[New release HaskellForMaths-0.1.8 - contains bugfix to Fractional instance for ExtensionField, plus documentation improvements.]

Over the last two weeks, we have looked at the finite affine geometries AG(n,Fq). Hopefully, this has all been fairly straightforward - affine geometry is just the familiar Euclidean geometry of points and lines, but without angles or distances, and all we have done is replace the reals R by the finite fields Fq.

This week we're going to look at finite projective geometries. Now, I know from my own experience that it can take a little while to "get" projective geometry. There are probably several reasons for this, but one of them is that mathematicians define projective geometry one way, but then most of the time think about it in a different way. So, I'll do my best to explain it, but don't worry if you don't get it at first, one day it will all click into place.

Okay, so let's start with the points. The points of PG(n,Fq) are defined to be the lines through the origin (ie the one-dimensional subspaces) in Fq^(n+1). That should sound a bit strange at first reading - how can the points (in PG(n,Fq)) be lines (in Fq^(n+1))? Bear with me - we'll see why it makes sense to think of them as points.

For example, the points of PG(2,F3) are the lines through 0 in F3^3. So the line {(0,0,0), (0,1,0), (0,2,0)} is a point of PG(2,F3), as is the line {(0,0,0), (1,0,2), (2,0,1)}. (Recall that arithmetic in F3 is modulo 3.) As a line in F3^3 is a one-dimensional subspace, it is generated by any non-zero point on the line, and consists of all scalar multiples of such a point. So we could represent the two lines we just mentioned as <(0,1,0)> and <(1,0,2)>, with angle brackets meaning "the line generated by". Any non-zero point on the line will do to represent the line, but it would be good to have a way of choosing a canonical representative. For the moment, let's say that we will choose the point whose last non-zero coordinate is 1. Here, then, are the points of PG(2,F3):

So the blue points are the points of the form (x,y,1). Every point of the form (x,y,1) represents a line through 0 in F3^3. However, this is not all the lines through 0, for it misses out those lines which are in the plane z = 0. The green points are the points of the form (x,1,0). Each point of the form (x,1,0) represents a line through 0 in the plane z = 0. However, this is still not all, for we are missing the line y = z = 0. This is represented by the red point (1,0,0). And that's it - these are all the "points" of PG(2,F3). (Confirm for yourself that every line through zero in F3^3 is represented by one of these "points".)

Since any scalar multiple of a point in F3^3 represents the same line through 0, and hence the same point of PG(2,F3), mathematicians often write the representatives as (x:y:z), with the colons indicating that it is only the ratios we are interested in. Thus (0:1:0) and (0:2:0) represent the same line in F3^3, and hence the

*same*point of PG(2,F3). (Note that (0:0:0) is*not*a point of PG(2,F3).)Okay, so I mentioned that mathematicians define PG(n,Fq) one way, but then think about it another way. So how do mathematicians think about it?

Well, the blue points in PG(2,F3) look just like a copy of AG(2,F3), don't they. Then the green points are called "the line at infinity". Finally, the red point is called "the point at infinity". So mathematicians think of PG(2,F3) as being like AG(2,F3), but with some additional points "at infinity". In particular, although PG(2,F3) was defined in terms of lines through 0 in F3^3, mathematicians actually think of it as consisting of points (not lines).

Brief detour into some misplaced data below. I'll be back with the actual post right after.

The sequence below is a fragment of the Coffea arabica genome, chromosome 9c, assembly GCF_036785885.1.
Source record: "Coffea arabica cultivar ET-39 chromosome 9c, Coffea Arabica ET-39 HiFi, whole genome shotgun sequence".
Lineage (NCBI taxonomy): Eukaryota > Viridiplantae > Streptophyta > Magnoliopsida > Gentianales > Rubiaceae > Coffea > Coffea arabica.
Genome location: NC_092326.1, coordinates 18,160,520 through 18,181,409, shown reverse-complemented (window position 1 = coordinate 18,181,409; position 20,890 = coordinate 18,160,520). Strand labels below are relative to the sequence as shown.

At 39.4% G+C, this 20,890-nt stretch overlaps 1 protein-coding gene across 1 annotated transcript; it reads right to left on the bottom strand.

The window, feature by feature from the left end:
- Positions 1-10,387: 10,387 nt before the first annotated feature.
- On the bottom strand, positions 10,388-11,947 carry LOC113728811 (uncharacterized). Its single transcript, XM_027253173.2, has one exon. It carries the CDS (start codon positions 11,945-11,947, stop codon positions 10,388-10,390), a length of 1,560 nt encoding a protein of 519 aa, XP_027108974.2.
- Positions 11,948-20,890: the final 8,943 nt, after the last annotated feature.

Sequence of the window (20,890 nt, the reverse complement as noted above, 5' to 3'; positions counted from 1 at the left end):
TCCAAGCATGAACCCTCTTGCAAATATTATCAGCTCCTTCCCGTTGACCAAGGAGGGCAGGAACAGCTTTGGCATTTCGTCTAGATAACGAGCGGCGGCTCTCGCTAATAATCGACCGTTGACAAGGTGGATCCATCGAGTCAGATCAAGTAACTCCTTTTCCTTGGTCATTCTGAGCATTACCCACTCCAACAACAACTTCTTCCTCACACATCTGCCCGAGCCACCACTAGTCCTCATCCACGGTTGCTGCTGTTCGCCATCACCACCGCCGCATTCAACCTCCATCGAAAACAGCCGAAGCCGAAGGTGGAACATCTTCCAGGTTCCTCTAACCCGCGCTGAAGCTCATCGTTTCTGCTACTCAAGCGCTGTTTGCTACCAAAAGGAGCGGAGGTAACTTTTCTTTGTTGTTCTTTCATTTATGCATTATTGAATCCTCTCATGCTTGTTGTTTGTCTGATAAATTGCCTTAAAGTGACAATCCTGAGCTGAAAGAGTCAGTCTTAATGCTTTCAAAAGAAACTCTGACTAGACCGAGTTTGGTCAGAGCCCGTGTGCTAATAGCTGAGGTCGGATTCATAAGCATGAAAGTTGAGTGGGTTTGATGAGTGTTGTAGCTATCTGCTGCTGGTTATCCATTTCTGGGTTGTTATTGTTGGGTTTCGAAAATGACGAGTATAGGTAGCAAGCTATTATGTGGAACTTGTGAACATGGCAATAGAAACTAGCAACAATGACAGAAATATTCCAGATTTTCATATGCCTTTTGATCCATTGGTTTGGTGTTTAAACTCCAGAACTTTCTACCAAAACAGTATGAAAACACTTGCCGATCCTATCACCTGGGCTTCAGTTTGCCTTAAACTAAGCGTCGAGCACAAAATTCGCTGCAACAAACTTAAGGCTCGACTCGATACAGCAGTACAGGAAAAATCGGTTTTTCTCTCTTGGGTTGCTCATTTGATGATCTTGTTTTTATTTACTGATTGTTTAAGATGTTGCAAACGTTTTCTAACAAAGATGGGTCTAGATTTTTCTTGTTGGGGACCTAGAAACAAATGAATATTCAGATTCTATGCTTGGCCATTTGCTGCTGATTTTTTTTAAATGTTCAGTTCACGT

The idea that the additional points are "at infinity" comes from perspective drawing. Imagine an artist sitting in front of a canvas, looking along the z-axis. Their eye is the origin. The canvas is the plane {(x,y,1)}. To draw what they see, the artist needs to project a line from their eye, through the canvas, until it hits something. Given a large enough canvas, the artist can draw anything that is in front. However, things that are above or to the sides would have to be drawn "at infinity".

One thing I should emphasize is that, contrary to appearance, the line and point at infinity are no different from the other points. Indeed, I could have had my artist looking along the x-axis instead of the z-axis. In that case, the embedded affine plane would have been the points {(1,y,z)}, the line at infinity would have been {(0,1,z)}, and the point at infinity would have been (0,0,1). If we revert to thinking about lines in F3^3 for a moment, it should be clear that the points at infinity are not distinguished in any way from other lines in F3^3. Their appearance of being distinguished has arisen solely from our choice of coordinate system.

Okay, time for some code. In the above, we said that the canonical representative for a line through 0 would be the point with 1 as its last non-zero coordinate - corresponding to looking along the z-axis. That made things easier to explain. However, it turns out that it's usually more convenient to choose the point with 1 as its

*first*non-zero coordinate (ie, looking along the x-axis). Here is the code to list the points of PG(n,Fq):

`ptsPG 0 _ = [[1]]ptsPG n fq = map (0:) (ptsPG (n-1) fq) ++ map (1:) (ptsAG n fq)`

For example:

> ptsPG 2 f3[[0,0,1],[0,1,0],[0,1,1],[0,1,2],[1,0,0],[1,0,1],[1,0,2],[1,1,0],[1,1,1],[1,1,2],[1,2,0],[1,2,1],[1,2,2]]> map reverse it[[1,0,0],[0,1,0],[1,1,0],[2,1,0],[0,0,1],[1,0,1],[2,0,1],[0,1,1],[1,1,1],[2,1,1],[0,2,1],[1,2,1],[2,2,1]]

If we reverse the coordinates, you can see that we have the point at infinity, the line at infinity, and the embedded copy of AG(2,F3), as before.

That's probably enough to take in at one sitting. Next time, we'll look at lines in PG(n,Fq).

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